Serenity in the stables
Most Walnut Hill Lane residents didn’t think their new neighbors would be four horses when Jane Nicolais opened Serendipity Farms in April.
The massive mammals have surprised nearby homeowners with how quiet they are. Nicolais hasn’t received many complaints since they moved into their new home. Belle, Alex, Sheena and Clover spend their days grazing with a donkey named Ed and solving people’s problems.
Visitors come to Nicolais’ 2-acre property when they’re anxious and overwhelmed. They don’t stay long — usually only an hour — but they leave feeling more clearheaded.
Nicolais converted a ranch house into a stable and office for equine-assisted coaching. Horses are used as a tool to practice being calm and self-aware in stressful situations.
Since they’re prey animals and more adept at detecting others’ agitation, the mammals are like a “1,000-pound biofeedback machine,” Nicolais says.
Her clients choose one horse to work with in a round pen. They practice having the horses follow commands, like running or trotting. If the person loses focus, the animals become alarmed and back away.
Equine-assisted therapy is beneficial to people who struggle with open communication, Nicolais says. It’s typically less mentally taxing than cognitive therapy, which relies on conversation.
“This is more teaching you the relationship with yourself and getting familiar with your mind,” she says.
It’s particularly effective for people who have anxiety, depression or post-traumatic stress disorder, teaching mindfulness when the brain starts to spiral. Without saying a word, the horse provides a visual representation of a client’s rising stress. When they understand the triggers, clients can better learn how to manage anxiety.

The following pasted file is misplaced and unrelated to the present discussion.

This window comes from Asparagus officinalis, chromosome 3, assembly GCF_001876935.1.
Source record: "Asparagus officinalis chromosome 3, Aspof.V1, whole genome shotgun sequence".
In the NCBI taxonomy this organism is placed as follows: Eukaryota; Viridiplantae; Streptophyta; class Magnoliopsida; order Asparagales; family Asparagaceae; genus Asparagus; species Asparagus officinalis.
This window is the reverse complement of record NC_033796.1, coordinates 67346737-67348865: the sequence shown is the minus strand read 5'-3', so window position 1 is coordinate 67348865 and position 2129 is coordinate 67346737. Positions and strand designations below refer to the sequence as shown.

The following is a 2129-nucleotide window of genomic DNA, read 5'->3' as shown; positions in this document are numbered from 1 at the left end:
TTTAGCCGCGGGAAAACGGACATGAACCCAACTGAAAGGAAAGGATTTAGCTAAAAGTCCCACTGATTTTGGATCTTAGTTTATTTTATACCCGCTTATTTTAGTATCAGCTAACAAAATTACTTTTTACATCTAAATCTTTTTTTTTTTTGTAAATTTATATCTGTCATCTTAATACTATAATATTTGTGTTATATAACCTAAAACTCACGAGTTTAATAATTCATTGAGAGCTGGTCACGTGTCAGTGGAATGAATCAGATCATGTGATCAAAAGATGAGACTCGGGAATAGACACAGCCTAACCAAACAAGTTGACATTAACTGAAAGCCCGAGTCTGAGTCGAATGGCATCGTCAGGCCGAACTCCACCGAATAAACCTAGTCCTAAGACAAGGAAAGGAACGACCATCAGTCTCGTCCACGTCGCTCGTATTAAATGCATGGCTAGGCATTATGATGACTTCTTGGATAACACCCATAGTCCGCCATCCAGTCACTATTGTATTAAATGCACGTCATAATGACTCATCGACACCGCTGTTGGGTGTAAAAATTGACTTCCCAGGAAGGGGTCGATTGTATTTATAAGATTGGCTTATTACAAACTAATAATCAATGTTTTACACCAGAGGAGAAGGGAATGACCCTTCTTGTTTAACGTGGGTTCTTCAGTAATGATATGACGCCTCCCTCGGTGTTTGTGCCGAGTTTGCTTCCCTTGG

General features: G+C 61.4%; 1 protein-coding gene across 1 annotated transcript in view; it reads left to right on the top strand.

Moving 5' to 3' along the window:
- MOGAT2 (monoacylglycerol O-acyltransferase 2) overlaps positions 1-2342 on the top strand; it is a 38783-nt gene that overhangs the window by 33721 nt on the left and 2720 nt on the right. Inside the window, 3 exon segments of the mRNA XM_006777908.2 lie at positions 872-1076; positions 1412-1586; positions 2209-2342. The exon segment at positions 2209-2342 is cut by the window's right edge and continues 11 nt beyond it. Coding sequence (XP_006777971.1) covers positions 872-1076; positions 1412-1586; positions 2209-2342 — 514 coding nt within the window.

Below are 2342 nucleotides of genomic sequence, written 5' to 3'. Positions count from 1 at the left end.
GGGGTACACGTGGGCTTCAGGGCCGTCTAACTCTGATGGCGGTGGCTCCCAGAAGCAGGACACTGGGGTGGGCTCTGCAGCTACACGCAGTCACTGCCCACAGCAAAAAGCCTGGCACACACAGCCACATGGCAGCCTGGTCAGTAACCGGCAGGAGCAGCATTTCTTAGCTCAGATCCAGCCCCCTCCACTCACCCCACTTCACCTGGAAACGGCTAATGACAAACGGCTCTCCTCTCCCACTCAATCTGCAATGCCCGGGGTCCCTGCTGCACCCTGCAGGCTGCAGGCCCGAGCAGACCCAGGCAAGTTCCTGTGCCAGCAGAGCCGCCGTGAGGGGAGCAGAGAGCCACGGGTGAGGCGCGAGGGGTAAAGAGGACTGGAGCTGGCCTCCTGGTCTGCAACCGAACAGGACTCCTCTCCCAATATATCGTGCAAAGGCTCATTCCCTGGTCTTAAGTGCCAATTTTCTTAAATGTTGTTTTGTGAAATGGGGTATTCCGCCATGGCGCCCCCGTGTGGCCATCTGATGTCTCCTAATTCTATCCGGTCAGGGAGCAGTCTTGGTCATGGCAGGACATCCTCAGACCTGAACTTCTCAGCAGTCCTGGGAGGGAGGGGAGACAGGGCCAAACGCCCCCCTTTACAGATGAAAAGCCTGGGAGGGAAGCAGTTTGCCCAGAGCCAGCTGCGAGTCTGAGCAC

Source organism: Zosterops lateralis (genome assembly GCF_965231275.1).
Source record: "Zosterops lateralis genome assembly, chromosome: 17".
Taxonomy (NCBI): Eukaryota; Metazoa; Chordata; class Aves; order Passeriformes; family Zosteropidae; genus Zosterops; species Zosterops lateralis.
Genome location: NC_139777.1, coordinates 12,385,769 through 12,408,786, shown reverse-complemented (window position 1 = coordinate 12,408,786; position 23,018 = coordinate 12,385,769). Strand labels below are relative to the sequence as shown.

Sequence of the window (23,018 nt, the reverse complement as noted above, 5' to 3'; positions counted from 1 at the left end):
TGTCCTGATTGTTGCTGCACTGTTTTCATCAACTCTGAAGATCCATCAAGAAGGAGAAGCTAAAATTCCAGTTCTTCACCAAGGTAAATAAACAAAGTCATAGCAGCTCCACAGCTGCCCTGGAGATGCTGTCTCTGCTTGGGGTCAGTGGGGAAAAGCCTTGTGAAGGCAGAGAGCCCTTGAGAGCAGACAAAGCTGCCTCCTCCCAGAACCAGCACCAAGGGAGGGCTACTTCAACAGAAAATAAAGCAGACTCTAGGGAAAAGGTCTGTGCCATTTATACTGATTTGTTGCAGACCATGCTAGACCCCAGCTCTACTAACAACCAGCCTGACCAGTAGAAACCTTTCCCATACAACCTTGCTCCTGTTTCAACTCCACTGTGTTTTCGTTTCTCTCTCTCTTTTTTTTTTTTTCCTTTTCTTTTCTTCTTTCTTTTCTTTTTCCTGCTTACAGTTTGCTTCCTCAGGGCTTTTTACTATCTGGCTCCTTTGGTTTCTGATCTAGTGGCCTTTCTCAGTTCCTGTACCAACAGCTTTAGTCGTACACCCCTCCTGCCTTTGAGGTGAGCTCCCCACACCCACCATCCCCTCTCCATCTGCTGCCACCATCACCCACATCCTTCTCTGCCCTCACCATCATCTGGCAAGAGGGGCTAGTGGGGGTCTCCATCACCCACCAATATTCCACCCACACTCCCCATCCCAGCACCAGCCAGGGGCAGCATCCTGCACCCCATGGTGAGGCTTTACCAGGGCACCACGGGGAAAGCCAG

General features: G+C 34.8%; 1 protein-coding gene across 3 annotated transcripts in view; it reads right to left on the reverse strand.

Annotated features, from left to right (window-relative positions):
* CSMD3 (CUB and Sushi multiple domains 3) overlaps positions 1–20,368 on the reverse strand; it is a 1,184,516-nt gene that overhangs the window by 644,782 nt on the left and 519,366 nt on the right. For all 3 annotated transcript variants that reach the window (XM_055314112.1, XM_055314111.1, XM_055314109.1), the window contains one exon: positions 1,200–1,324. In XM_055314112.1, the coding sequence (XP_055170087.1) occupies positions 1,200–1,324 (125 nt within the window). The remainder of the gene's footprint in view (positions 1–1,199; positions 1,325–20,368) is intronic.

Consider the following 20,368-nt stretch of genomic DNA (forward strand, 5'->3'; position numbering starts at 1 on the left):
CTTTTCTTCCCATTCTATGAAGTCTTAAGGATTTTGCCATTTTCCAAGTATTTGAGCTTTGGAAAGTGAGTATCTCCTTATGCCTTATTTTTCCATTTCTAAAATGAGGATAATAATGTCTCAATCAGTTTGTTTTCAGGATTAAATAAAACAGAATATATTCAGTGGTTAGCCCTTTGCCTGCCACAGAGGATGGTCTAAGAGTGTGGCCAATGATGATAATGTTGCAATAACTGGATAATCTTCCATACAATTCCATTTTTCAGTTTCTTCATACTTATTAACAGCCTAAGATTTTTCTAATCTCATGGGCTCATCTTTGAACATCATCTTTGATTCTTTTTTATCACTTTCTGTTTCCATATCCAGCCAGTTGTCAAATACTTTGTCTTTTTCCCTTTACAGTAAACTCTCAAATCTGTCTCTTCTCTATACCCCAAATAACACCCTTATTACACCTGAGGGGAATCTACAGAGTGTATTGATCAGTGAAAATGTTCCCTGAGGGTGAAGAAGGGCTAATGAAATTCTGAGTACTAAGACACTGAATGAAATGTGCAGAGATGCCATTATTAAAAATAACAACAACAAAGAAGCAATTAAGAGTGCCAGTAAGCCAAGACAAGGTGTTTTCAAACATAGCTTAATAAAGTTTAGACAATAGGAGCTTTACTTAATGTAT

Nicolais was introduced to the field after participating herself. She gave up her corporate accounting career and couldn’t figure out what to do next, so she hired a coach to help her.
“I love animals. I love being outside. I love working with people, so this was the perfect fit.”
In the center of an urban city, Preston Hollow is home to an unusually large number of horses.
The City of Dallas has few requirements to construct a private stable, including that the lot must be at least 15,000 square feet, and a pen or corral must be 20 feet away from the property line.
Dominique Miller and her husband built the Royal House stables after she retired from teaching horseback riding lessons. At least, that’s what she hoped to do.
A few of her former students, who named themselves Royal House Saddle Club, begged her to continue her classes. So now Miller holds informal lessons, summer camps and impromptu events on the property, which also houses several dogs, cats, chickens, goats and a rabbit.
Her house is always open, and people traipse in throughout the day to help Miller clean the stalls or feed the animals.
“I’m more like a crazy aunt or grandmother,” she says. “It’s controlled chaos.”
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